“We deserve that spotlight”, Bunmi declares.
A spotlight that illuminates the unsung and unbound capabilities and characteristics of our community. Bumni shines this light with his camera. He is a lifestyle photographer, based in Maryland, with an adventurous edge. He embraces spontaneity. With his camera in hand, he thinks with his eyes; passionately and instinctually. His dual role, being in front and behind the camera allows him to translate his vision with raw expression. He admits, most of the images you see on his page are not planned out. His latest project, City of Mirrors, was birthed from days & nights of dreaming, grabbing bits & pieces of what he saw here and there. Leaving us, a new dream world worth trekking. We talk creative confidence, process, and how we learn our beauty from those around us.
How did the aesthetic for City of Mirrors come about?
The glitter was paying homage to Frank Ocean’s ‘Nikes” video. The all-white clothes, that was something I actually wore at my church during my childhood. It’s a West African, Yoruba type of attire. I gave this project a piece of my personal life in that way. I had friends comment like “ Wow, you’re actually realizing your life through your work.”
Where did you shoot and what was it like shooting in that space?
I really planned the location. It’s on the eastern side of Maryland close to the coast. It’s a private beach, very clean. It fell in line with the concept because I needed it to be very angelic. There are wild horses on the beach. We were the only black people and we were over there trying to be art and shit. People were staring but in the way that was like “Wow, this is beautiful”. Me and my friends went ghost and got up at 5am for this.
Describe your creative process and how platforms such as Instagram, Tumblr, etc. interact with it?
I feel like sometimes social media can mess up the creative process because it throws you off from the fact of why you’re doing something. We get so lost in the hype sometimes that we forget what we really like. It’s good to disconnect yourself from it so you can find your creative space and sharpen your skills. That’s why I don’t try to get too many influences from social media. It throws my taste buds off, throws my creative process off. I try to look at books, magazines, or just try things. That’s more of what I’m doing now. I’m looking less and trying more. I kind of wanna bring that new taste to the art game. I feel like even within our own black communities, we’re sort of thrown in this box. I’m trying to create my own world of ideas.
In terms of your creative confidence and sense of finality, how do you know an idea has come full circle for you and you’re confident to let it be as it is?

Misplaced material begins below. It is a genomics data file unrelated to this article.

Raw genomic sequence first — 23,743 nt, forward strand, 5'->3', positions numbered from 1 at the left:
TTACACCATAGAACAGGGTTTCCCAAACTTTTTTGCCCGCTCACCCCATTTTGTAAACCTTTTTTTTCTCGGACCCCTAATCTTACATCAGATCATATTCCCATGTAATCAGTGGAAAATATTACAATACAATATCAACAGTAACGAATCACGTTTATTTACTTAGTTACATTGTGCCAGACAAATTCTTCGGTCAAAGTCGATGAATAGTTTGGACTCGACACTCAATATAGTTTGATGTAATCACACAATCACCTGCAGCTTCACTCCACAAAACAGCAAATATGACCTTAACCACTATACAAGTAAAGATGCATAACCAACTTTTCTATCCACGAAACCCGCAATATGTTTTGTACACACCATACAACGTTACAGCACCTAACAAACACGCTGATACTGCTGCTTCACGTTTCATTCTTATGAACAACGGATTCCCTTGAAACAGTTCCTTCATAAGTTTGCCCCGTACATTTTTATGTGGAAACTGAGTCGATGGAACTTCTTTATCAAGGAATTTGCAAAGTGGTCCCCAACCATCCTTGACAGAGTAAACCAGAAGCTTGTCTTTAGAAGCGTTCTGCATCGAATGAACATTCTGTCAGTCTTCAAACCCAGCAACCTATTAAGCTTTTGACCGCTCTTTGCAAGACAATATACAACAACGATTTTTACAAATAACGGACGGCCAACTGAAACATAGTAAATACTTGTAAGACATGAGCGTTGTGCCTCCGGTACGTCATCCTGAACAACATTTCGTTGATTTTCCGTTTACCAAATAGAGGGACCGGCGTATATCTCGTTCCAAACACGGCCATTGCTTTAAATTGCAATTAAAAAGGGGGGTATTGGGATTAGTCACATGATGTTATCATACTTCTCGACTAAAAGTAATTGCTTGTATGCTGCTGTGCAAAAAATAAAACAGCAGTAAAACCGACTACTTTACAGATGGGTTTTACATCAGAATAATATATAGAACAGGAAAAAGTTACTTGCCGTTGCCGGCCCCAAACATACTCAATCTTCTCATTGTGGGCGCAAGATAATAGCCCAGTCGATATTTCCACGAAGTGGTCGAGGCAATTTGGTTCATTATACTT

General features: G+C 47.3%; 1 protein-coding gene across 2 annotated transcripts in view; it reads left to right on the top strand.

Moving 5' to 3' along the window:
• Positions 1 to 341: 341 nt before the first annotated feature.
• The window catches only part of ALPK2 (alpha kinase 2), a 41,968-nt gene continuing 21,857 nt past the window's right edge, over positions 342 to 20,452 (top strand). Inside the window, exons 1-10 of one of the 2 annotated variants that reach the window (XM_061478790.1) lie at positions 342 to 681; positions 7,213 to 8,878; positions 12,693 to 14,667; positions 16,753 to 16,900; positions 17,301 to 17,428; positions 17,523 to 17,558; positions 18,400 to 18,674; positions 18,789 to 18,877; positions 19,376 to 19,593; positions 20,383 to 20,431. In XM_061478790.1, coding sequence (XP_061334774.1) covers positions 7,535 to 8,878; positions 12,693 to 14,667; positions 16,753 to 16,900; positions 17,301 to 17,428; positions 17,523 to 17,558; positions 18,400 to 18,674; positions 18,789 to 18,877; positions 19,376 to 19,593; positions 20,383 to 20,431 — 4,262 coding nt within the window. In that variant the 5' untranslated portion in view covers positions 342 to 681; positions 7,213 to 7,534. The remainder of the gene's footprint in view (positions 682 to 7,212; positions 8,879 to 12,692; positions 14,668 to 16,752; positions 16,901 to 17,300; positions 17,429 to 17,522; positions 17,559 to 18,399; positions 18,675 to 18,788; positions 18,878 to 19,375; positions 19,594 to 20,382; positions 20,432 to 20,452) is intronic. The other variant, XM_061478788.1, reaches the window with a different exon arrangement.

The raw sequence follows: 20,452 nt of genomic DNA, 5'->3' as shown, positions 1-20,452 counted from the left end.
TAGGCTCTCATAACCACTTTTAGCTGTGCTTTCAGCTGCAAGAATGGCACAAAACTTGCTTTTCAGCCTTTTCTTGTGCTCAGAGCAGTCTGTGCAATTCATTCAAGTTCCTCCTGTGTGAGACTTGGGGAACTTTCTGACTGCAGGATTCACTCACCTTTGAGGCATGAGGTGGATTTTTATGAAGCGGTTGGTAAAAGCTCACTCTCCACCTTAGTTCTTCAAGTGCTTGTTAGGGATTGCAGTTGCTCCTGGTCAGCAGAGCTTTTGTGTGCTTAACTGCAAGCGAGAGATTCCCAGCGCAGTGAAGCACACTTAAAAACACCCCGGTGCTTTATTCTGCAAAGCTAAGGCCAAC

When I get that “This is it” feeling, I just let it flow. I’m confident because I’m not afraid of failure. I don’t have trouble walking away from an idea because I have this attitude that it’s okay to save it for later. I don’t throw it in the trash because I know it can be used somewhere else. You shouldn’t compromise your own likings with art. With City of Mirrors, I wondered what people were gonna say, but in the back of my head I was like who cares, I know someone’s gonna like this, this is different.
What is City of Mirrors and what do you want people to take from it?
The title is supposed to be mind-provoking, make people wonder what it’s about. That it’s not just the mirror that gives you a reflection of how you look. It can be the person who’s holding the “mirror”. People who give you confirmation that you are this or you are that. It’s not like you need another person to make you feel beautiful, but the role that others have in you learning your own beauty is there. Another person has the power to bring out the inner and outer beauty in you. A person can really uplift you. They can give you that glow.
For City of Mirrors, I didn’t want to subscribe to any standard of beauty. This is not that high fashion, glamorous look that’s commercialized. I didn’t want it to be part of that genre like “Okay yeah, this is what’s hot right now”. There shouldn’t be a criteria or look for the art game; telling people how to look to be part of an art that we can all contribute to.
What are some memorable responses you’ve had from your work?
People kept saying they were breath taken. They told me they were using my images as their wallpaper. They told me they were not expecting it and that we were really on to something this summer.
Bunmi Abari, Gami-Lou Beli, Toluwalase Kolawole Ojo, Gbemiga MacFoy